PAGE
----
Office of the President

May 6, 2019

The Population Health Initiative, three years in

Ana Mari Cauce

Three years ago, our community launched the Population Health Initiative, an effort to consolidate our extensive expertise and maximize our collective impact to improve the health and well-being of all people. As we knew then, and remain well aware, making an impact of that scale and magnitude is not easy or lightly undertaken. While this wasn’t new work for us, it was an acknowledgment that truly improving health and well-being for whole communities and populations will require efforts across a range of disciplines and actions, with a focus on identifying our strengths and partnerships and learning from what we can do together.

Our Population Health Initiative is grounded in the knowledge that healthy people enjoy more than freedom from illness and disease – they also have access to clean air, water and green spaces and they benefit from social and economic justice. Moreover, this effort is not the UW’s alone; we are proud to serve as catalyst and convener and to bring our vision, passion and expertise to partnerships with the immense constellation of public health and service organizations in our region and around the world.

We made this commitment knowing it will take decades for this effort to fully manifest, but along the way, we will take the opportunity to measure our progress, both to acknowledge milestones and ensure that we remain on the right path. On the third anniversary of the initiative’s launch, I’m pleased to share a few noteworthy updates on the outstanding work, led by the initiative’s executive council, comprising faculty across a wide range of disciplines.

If you’ve been to the UW’s Montlake campus recently, you’ve seen the population health building, which broke ground just over a year ago, taking shape. Thanks to a transformative gift from the Bill & Melinda Gates Foundation as well as funds earmarked by the Washington Legislature, the building is expected to open in summer 2020. I’m excited to see how this new space will open up new avenues of interdisciplinary collaboration and innovation with disciplines across campus and especially among the Institute for Health Metrics and Evaluation, Department of Global Health and portions of the School of Public Health who will share the space.

Since being named the UW’s chief strategy office for population health last June, Professor Ali Mokdad, an internationally respected convener and visionary, has provided the strategic direction for the initiative’s work. Other faculty-focused efforts include the award of three new faculty positions focused on population health that are in the final stages of recruitment. We have also awarded six pilot research grants in our 2019 round of funding for interdisciplinary collaborations to address the grand challenges identified by the executive council in collaboration with faculty, students and staff from across our campuses. You can learn about the status of the eight projects funded in 2018 here, and the final reports for the five 2017 projects are available here. Across our campuses, interdisciplinary networking and collaborations are blooming.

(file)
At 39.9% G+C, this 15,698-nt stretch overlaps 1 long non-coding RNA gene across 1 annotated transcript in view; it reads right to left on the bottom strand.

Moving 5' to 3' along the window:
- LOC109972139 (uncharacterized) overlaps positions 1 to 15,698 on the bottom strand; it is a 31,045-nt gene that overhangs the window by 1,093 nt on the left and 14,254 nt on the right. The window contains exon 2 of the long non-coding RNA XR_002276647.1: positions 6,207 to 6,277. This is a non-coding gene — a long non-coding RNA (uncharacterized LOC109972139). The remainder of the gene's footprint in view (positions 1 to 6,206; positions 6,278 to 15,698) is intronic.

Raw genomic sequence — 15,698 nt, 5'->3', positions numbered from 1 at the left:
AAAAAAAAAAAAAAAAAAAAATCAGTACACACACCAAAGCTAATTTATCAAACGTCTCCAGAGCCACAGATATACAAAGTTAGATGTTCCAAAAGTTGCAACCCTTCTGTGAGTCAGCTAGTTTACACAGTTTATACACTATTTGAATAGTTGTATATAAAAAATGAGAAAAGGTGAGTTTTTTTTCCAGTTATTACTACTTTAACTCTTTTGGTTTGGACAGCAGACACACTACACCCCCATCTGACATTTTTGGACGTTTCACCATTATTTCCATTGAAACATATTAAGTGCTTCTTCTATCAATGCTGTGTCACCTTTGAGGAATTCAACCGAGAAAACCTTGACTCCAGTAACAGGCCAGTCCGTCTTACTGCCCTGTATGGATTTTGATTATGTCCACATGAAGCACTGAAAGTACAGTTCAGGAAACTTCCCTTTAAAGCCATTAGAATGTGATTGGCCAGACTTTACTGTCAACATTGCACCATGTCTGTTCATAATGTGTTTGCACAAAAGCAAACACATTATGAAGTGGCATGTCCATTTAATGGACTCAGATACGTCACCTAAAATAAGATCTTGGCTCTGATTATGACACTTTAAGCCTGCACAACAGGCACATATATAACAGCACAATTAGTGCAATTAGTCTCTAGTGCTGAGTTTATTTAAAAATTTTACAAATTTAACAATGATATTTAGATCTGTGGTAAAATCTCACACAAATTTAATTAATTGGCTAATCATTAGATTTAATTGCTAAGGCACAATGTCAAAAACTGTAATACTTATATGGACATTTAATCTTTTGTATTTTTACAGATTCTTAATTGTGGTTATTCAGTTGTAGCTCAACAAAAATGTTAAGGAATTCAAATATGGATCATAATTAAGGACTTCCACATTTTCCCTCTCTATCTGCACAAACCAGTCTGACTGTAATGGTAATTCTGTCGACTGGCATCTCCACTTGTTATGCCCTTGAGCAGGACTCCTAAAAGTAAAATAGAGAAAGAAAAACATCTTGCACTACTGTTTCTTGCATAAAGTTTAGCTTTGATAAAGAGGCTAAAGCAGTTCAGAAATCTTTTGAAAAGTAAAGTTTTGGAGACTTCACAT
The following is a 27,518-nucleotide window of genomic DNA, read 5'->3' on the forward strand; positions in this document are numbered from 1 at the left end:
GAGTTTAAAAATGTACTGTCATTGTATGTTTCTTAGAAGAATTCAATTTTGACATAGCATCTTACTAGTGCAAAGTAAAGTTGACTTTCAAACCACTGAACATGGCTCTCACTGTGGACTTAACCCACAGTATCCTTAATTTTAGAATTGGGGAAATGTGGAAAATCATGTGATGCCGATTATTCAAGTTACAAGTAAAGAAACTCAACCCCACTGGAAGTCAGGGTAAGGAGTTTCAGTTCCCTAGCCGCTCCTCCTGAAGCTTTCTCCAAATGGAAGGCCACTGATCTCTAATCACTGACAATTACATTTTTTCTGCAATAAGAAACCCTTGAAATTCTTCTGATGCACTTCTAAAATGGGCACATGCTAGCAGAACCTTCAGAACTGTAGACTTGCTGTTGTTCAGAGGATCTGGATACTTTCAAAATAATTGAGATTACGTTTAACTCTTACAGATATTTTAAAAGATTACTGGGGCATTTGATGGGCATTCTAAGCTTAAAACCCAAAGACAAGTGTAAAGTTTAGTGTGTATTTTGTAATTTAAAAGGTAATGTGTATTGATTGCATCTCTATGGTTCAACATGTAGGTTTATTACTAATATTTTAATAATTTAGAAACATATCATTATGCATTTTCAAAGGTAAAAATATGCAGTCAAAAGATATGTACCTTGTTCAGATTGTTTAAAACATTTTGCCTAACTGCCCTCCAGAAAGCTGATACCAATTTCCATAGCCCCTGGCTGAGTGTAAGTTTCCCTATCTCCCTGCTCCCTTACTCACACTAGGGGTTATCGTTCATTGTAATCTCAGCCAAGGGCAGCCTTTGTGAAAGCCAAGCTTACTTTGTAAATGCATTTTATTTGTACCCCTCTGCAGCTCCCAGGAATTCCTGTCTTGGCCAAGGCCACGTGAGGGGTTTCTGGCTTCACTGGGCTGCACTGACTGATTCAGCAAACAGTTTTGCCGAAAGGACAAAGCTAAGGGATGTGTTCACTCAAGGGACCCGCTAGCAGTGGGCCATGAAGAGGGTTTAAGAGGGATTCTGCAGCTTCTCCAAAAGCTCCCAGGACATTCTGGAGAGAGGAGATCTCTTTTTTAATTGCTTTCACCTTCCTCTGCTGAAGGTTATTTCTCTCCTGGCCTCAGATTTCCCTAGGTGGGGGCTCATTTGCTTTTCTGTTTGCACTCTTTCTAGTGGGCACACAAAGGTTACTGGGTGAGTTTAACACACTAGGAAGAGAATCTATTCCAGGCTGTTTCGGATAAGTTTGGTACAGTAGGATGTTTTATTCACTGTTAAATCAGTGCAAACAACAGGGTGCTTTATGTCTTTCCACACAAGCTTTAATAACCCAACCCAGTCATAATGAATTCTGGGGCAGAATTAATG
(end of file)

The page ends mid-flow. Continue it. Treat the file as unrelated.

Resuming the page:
The initiative has also created numerous opportunities for students to get involved including a new fellowship in applied research and another in social enterprise that will be piloted this summer. Undergrads can learn about population health through First Year Interest Groups and through two general studies courses featuring a series of faculty lectures about disaster research and population health research more broadly. Soon to come will be a new Honors course about the role of social enterprise in addressing population health challenges.

At the heart of this endeavor is partnerships, because only through collaboration can we hope to achieve meaningful, scalable and long-term outcomes. The initiative has partnerships underway with King County, on maternity and infant care, and with Washington state to support development of a roadmap for improving health across the state. And partnerships are in the works far from the UW, including with the Aga Khan Development Network and Sweden’s Karolinksa Institutet.

As we go forward, I remain excited by our progress and potential for impact. Our community’s enthusiasm for this initiative continues to inspire me and all of the passionate and dedicated people leading this effort. We have a long road ahead, but our vision and our path are clear.